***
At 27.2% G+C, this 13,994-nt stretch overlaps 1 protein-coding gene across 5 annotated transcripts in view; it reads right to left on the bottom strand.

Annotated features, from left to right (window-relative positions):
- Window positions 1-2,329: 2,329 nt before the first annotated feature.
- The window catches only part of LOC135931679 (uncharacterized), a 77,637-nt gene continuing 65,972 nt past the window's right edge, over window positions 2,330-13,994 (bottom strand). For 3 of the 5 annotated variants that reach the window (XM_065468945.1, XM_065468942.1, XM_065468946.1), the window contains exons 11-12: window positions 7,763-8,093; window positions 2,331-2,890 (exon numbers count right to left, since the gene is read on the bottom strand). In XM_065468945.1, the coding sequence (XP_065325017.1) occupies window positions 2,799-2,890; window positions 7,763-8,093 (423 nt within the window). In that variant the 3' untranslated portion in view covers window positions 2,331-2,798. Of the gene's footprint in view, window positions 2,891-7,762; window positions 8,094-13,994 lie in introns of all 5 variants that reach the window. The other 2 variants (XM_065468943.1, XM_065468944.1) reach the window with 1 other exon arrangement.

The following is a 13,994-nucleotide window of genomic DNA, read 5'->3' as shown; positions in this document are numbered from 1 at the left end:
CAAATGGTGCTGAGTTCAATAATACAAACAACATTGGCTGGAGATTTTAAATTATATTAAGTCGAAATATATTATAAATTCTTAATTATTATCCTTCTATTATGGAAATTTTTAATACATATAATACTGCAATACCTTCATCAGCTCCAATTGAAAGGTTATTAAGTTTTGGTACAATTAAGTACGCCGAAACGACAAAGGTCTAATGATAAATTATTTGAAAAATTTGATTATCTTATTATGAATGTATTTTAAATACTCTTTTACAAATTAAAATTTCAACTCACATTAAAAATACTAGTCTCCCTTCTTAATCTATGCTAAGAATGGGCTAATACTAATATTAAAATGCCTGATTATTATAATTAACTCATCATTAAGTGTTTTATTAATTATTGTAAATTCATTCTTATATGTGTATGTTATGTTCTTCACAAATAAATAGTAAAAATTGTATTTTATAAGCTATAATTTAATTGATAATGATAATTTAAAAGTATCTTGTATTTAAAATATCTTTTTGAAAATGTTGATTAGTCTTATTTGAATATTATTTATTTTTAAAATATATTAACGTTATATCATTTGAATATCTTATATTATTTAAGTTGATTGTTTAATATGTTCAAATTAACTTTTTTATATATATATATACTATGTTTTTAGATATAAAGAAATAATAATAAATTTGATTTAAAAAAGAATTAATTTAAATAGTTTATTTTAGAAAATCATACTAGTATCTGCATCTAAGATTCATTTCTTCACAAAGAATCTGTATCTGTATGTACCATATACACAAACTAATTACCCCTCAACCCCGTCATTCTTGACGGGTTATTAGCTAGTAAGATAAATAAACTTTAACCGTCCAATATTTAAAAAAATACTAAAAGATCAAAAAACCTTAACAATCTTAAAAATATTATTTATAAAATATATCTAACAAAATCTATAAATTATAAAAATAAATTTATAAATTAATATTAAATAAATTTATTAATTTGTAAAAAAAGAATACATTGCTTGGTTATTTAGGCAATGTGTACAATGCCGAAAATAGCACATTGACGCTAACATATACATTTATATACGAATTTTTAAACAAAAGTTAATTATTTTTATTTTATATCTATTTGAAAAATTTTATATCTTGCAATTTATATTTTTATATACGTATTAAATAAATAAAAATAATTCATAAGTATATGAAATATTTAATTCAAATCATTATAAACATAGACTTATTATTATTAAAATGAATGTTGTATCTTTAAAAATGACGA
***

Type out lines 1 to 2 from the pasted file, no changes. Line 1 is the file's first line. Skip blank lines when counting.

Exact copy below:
At 27.2% G+C, this 13,994-nt stretch overlaps 1 protein-coding gene across 5 annotated transcripts in view; it reads right to left on the bottom strand.

Annotated features, from left to right (window-relative positions):